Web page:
With respect to the constitutionality of the statute at issue herein, W. Va. Code § 11-3-24, Bayer contends that permitting county commissions to sit as boards of equalization and review to hear and decide taxpayers' challenges of allegedly erroneous tax assessments unconstitutionally deprives such taxpayers of a hearing before an impartial tribunal. We recently considered and resolved this same constitutional inquiry in the companion case to this consolidated appeal, In re Tax Assessment of Foster Foundation's Woodlands Retirement Community, ___ W. Va. ___, ___ S.E.2d ___ (No. 33891 Nov. 5, 2008). In Foster, after conducting the requisite statutory construction and constitutional analyses, we determined that the procedure for hearing and deciding
taxpayers' appeals adopted by the Legislature in W. Va. Code § 11-3-24 is constitutional: “W. Va. Code § 11-3-24 (1979) (Repl. Vol. 2008), which establishes the procedure by which a county commission sits as a board of equalization and review and decides taxpayers' challenges to their property tax assessments, is facially constitutional.” Syl. pt. 4, Foster, ___ W. Va. ___, ___ S.E.2d ___. Applying this holding to the decisions of the circuit court, which found that the subject statute had not deprived Bayer of due process, we find that Bayer is not entitled to relief on this issue because the statute of which it complains, W. Va. Code § 11-3-24, is constitutional. Accordingly, we affirm the circuit court's rulings.

B. Burden of Proof by Clear and Convincing Evidence

      For its second assignment of error, Bayer complains that it also was denied due process by the onerous burden of proof imposed upon taxpayers challenging allegedly erroneous tax assessments. Bayer first contends that a taxpayer's burden of proof before a Board of Equalization and Review is by a preponderance of the evidence; thus, Bayer argues that requiring it to sustain its claims for relief before the Board by clear and convincing evidence was wrong. Additionally, Bayer asserts that requiring taxpayers to prove by clear and convincing evidence the erroneousness of their tax assessments is unconstitutional because the Tax Commissioner is not held to a corresponding standard. In response, the Tax Commissioner and the Commission reply that a taxpayer challenging the correctness of a tax assessment must prove his/her claim for relief by clear and convincing evidence. Such a standard, which the appellees respond is often used in other types of case, is not unconstitutional and does not deny appealing taxpayers of due process.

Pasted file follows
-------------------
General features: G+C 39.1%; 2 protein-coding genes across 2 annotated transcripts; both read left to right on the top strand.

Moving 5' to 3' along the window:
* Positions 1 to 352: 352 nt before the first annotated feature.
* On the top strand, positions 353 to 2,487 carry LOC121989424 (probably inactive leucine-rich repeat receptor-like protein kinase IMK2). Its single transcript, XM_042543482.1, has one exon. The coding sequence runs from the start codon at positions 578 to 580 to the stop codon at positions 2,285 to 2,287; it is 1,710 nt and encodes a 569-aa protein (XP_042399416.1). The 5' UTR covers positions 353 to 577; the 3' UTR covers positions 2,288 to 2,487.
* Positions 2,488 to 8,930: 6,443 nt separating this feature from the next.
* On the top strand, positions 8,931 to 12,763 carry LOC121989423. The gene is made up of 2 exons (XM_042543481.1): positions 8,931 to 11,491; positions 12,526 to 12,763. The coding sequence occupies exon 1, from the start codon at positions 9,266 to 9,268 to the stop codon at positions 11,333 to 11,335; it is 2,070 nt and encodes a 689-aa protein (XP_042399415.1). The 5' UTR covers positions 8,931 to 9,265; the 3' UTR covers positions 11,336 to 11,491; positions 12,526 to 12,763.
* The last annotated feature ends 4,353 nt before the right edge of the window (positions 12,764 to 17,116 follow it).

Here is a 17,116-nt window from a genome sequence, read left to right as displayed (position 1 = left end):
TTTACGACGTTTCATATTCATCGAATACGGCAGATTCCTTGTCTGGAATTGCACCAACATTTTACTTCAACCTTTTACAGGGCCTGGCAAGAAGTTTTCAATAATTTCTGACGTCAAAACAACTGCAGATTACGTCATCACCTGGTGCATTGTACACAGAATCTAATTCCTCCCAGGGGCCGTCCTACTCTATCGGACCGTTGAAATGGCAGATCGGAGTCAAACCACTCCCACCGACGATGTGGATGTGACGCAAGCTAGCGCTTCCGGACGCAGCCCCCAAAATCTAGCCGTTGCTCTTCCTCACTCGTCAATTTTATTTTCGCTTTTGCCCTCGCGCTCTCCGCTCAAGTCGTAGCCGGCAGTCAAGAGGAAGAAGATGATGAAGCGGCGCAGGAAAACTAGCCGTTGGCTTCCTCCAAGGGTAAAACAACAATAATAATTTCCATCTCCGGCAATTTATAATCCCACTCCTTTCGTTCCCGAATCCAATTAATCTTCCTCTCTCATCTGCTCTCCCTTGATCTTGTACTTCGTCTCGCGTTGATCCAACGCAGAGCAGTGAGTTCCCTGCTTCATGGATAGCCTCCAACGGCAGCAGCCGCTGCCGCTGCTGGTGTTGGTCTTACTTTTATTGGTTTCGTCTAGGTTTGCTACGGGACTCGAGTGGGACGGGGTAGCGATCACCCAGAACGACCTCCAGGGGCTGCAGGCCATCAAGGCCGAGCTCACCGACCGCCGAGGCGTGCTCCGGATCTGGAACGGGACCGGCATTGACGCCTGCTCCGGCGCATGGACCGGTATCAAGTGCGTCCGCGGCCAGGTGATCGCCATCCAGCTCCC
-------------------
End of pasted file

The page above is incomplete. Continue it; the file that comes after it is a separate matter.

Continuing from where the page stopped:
At the outset, we note that Bayer's assignment of error on this point challenges both its burden of proof, i.e., by clear and convincing evidence, and its burden of persuasion insofar as neither the Tax Commissioner nor the Assessor are required to prove the correctness of their assessments. We have repeatedly recognized, though, that it is customary to require the party seeking relief to carry the burden of persuasion: “[i]t is a well-established rule of law that in civil actions the party seeking relief must prove his right thereto.” Boury v. Hamm, 156 W. Va. 44, 52, 190 S.E.2d 13, 18 (1972). Accordingly,